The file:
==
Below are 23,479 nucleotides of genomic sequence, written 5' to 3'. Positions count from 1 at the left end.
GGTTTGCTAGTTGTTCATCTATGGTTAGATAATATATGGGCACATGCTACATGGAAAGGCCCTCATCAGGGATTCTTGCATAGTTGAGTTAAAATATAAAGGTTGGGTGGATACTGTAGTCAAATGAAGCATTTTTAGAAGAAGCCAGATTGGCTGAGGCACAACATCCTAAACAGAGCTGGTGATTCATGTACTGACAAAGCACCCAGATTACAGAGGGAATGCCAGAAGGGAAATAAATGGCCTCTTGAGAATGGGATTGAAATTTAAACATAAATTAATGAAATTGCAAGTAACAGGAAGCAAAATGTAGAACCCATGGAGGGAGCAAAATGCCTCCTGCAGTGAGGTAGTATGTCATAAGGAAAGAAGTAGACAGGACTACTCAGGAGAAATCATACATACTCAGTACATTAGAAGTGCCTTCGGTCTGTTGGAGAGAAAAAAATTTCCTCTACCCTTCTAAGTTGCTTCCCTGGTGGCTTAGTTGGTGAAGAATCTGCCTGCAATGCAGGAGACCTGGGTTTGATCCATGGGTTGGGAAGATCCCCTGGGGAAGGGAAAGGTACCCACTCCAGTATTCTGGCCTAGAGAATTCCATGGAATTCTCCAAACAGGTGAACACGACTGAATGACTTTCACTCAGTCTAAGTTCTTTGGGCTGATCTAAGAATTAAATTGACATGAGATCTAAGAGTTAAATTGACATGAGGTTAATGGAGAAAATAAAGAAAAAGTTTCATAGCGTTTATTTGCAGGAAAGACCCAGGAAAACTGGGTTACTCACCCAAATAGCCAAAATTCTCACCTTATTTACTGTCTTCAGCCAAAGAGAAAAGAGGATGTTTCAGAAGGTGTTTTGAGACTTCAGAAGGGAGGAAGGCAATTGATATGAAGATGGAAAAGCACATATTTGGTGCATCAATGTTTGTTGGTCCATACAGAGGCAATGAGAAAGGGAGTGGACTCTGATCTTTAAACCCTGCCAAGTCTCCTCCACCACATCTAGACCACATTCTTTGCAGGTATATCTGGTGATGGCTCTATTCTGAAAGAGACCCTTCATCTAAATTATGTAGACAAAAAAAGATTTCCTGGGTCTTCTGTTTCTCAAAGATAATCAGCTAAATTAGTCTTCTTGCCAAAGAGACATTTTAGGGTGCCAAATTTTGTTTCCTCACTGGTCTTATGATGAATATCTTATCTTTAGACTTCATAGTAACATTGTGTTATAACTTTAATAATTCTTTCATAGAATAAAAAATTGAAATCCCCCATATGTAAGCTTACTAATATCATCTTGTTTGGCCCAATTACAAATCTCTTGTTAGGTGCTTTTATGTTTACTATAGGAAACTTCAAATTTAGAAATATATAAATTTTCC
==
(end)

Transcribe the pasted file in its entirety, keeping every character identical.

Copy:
Below are 23,479 nucleotides of genomic sequence, written 5' to 3'. Positions count from 1 at the left end.
GGTTTGCTAGTTGTTCATCTATGGTTAGATAATATATGGGCACATGCTACATGGAAAGGCCCTCATCAGGGATTCTTGCATAGTTGAGTTAAAATATAAAGGTTGGGTGGATACTGTAGTCAAATGAAGCATTTTTAGAAGAAGCCAGATTGGCTGAGGCACAACATCCTAAACAGAGCTGGTGATTCATGTACTGACAAAGCACCCAGATTACAGAGGGAATGCCAGAAGGGAAATAAATGGCCTCTTGAGAATGGGATTGAAATTTAAACATAAATTAATGAAATTGCAAGTAACAGGAAGCAAAATGTAGAACCCATGGAGGGAGCAAAATGCCTCCTGCAGTGAGGTAGTATGTCATAAGGAAAGAAGTAGACAGGACTACTCAGGAGAAATCATACATACTCAGTACATTAGAAGTGCCTTCGGTCTGTTGGAGAGAAAAAAATTTCCTCTACCCTTCTAAGTTGCTTCCCTGGTGGCTTAGTTGGTGAAGAATCTGCCTGCAATGCAGGAGACCTGGGTTTGATCCATGGGTTGGGAAGATCCCCTGGGGAAGGGAAAGGTACCCACTCCAGTATTCTGGCCTAGAGAATTCCATGGAATTCTCCAAACAGGTGAACACGACTGAATGACTTTCACTCAGTCTAAGTTCTTTGGGCTGATCTAAGAATTAAATTGACATGAGATCTAAGAGTTAAATTGACATGAGGTTAATGGAGAAAATAAAGAAAAAGTTTCATAGCGTTTATTTGCAGGAAAGACCCAGGAAAACTGGGTTACTCACCCAAATAGCCAAAATTCTCACCTTATTTACTGTCTTCAGCCAAAGAGAAAAGAGGATGTTTCAGAAGGTGTTTTGAGACTTCAGAAGGGAGGAAGGCAATTGATATGAAGATGGAAAAGCACATATTTGGTGCATCAATGTTTGTTGGTCCATACAGAGGCAATGAGAAAGGGAGTGGACTCTGATCTTTAAACCCTGCCAAGTCTCCTCCACCACATCTAGACCACATTCTTTGCAGGTATATCTGGTGATGGCTCTATTCTGAAAGAGACCCTTCATCTAAATTATGTAGACAAAAAAAGATTTCCTGGGTCTTCTGTTTCTCAAAGATAATCAGCTAAATTAGTCTTCTTGCCAAAGAGACATTTTAGGGTGCCAAATTTTGTTTCCTCACTGGTCTTATGATGAATATCTTATCTTTAGACTTCATAGTAACATTGTGTTATAACTTTAATAATTCTTTCATAGAATAAAAAATTGAAATCCCCCATATGTAAGCTTACTAATATCATCTTGTTTGGCCCAATTACAAATCTCTTGTTAGGTGCTTTTATGTTTACTATAGGAAACTTCAAATTTAGAAATATATAAATTTTCC